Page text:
PDW 07: Theorizing Extreme Contexts – CANCELLED

Virginie Fernandez
Umeå University, Sweden
Sophie E. Jané
Umeå University, Sweden
McKenzie Lloyd-Smith
Bayes Business School, United Kingdom

Call for Applications


Samer Faraj, McGill University, Canada
Daniel Geiger, University of Hamburg, Germany
Markus Hällgren, Umeå University, Sweden
April Wright, University of Queensland, Australia


Since 2011, the Extreme Context Research (ECR) community has brought together a growing number of scholars, from PhD students to more senior academics. Considering the success of the “Extreme Contexts Virtual Workshop Series” held since 2020 (see more on www.organizingextremecontexts.org), and the popularity of the dedicated Extreme Contexts sub-theme at the EGOS Colloquia, this PDW, hosted by the EGOS Standing Working Group (SWG) 14 “Organizing in and for Extreme Contexts”, will offer relevant continuity and provide opportunities for budding ECR scholars.
Acknowledging the fragmentation of the field and the recent efforts to provide integrative reviews to structure it, the main goal of this PDW is to offer opportunity to engage in theorizing and building incremental knowledge. Main targets are PhD students and young researchers to help them connect and join the ECR community.


The PDW is structured around insightful presentations of experienced researchers in extreme contexts and interactive sessions supporting better theorizing and cross-fertilisation. Further, the networking opportunities offered would facilitate integration of young scholars in the ECR community.
This PDW is designed to enhance cross-fertilization within the community and advance theorizing in extreme contexts. We aim at including a wide range of scholars interested in extreme contexts. Submitters will be asked to submit a paper and to provide feedback to other members of their subgroups.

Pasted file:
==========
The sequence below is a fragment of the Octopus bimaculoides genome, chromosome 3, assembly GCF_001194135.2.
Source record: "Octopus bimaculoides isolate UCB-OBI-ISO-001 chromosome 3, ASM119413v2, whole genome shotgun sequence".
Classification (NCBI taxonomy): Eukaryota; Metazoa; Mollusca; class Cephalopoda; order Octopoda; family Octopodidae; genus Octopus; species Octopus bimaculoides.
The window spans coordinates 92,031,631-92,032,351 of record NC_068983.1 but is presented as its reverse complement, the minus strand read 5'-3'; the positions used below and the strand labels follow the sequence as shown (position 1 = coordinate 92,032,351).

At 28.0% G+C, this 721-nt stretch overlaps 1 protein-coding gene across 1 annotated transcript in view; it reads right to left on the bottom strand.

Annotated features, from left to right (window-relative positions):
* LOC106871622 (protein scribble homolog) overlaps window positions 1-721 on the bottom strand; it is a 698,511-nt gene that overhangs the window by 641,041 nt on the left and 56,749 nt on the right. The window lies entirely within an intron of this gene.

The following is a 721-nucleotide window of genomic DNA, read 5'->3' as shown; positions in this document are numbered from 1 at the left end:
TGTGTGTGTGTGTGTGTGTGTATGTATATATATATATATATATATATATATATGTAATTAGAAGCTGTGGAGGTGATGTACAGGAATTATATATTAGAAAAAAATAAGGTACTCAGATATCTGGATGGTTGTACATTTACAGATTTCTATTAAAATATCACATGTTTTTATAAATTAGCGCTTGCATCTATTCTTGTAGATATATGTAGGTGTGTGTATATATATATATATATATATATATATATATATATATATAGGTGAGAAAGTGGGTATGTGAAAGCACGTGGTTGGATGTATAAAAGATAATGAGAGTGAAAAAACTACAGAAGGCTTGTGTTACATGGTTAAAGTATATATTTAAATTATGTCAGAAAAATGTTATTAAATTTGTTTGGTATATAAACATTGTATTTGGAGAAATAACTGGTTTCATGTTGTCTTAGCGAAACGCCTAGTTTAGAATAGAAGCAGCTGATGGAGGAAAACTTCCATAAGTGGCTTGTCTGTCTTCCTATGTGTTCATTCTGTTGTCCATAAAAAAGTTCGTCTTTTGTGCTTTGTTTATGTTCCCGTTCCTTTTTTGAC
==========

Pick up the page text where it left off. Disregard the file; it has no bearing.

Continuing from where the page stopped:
Presentations from experienced researchers will also highlight opportunities to improve theorizing and creation of incremental knowledge in the field. We are eager to receive papers from PhD students and early career scholars dealing with various extreme empirical settings, and are open to innovative methods and theoretical lenses.


Please submit – via the EGOS website – by April 30, 2022 a single application document (.docx or .pdf file) that contains the following mandatory sections:

  • On the first page: name + contact details, including title, postal address, e-mail address, phone number

  • The paper should be 30 pages at the maximun, double spaced, not including references. A short paragraph (200 words) at the top of your paper will be needed to get your full details and for you to mention what specific feedback is expected from the PDW.

Selected submitters will be requested to upload their papers along with a 5-minute presentation specifying the type of feedback or support that you are looking for with your submission.

Virginie Fernandez is a Post-doc in Management in Extreme Contexts at Umeå School of Business, Economics & Statistics, Sweden. In her PhD dissertation, she explored the emergence of collective competence in extreme contexts, specifically in mountain rescue setting. Virginie’s current studies deal with collective and embodied sensemaking, improvisation and temporality in extreme contexts. She has been organizing and facilitating the “Extreme Contexts Research Community Brown-Bag” seminars.
Sophie E. Jané is a Post-doc in Risk, Routines, and Leadership in Extreme Contexts at Umeå School of Business, Economics & Statistics, Sweden. In her PhD dissertation, she studied the role of risk perception on social exclusion in extreme organizational environments. Sophie’s current research pairs qualitative methods (fieldwork, interviews, participant observation) with theoretical lenses such as sensemaking, legitimacy, basic psychological needs to understand how people organize in risky situations. Along with Virginie and McKenzie, she is a co-facilitator of the “Extreme Contexts Research Community Brown-Bag” seminars.
McKenzie Lloyd-Smith is a PhD candidate within the Faculty of Management at Bayes Business School (formerly Cass), United Kingdom. His doctoral research is phenomena driven, focusing on crises and rare events. Within these contexts he studies organisational theory topics including organisational resilience, reliability, sensemaking, uncertainty, collective action, coordination, and temporary organising. His recent research includes an ethnographic study of sensemaking and coordination within critical care units during the COVID-19 pandemic.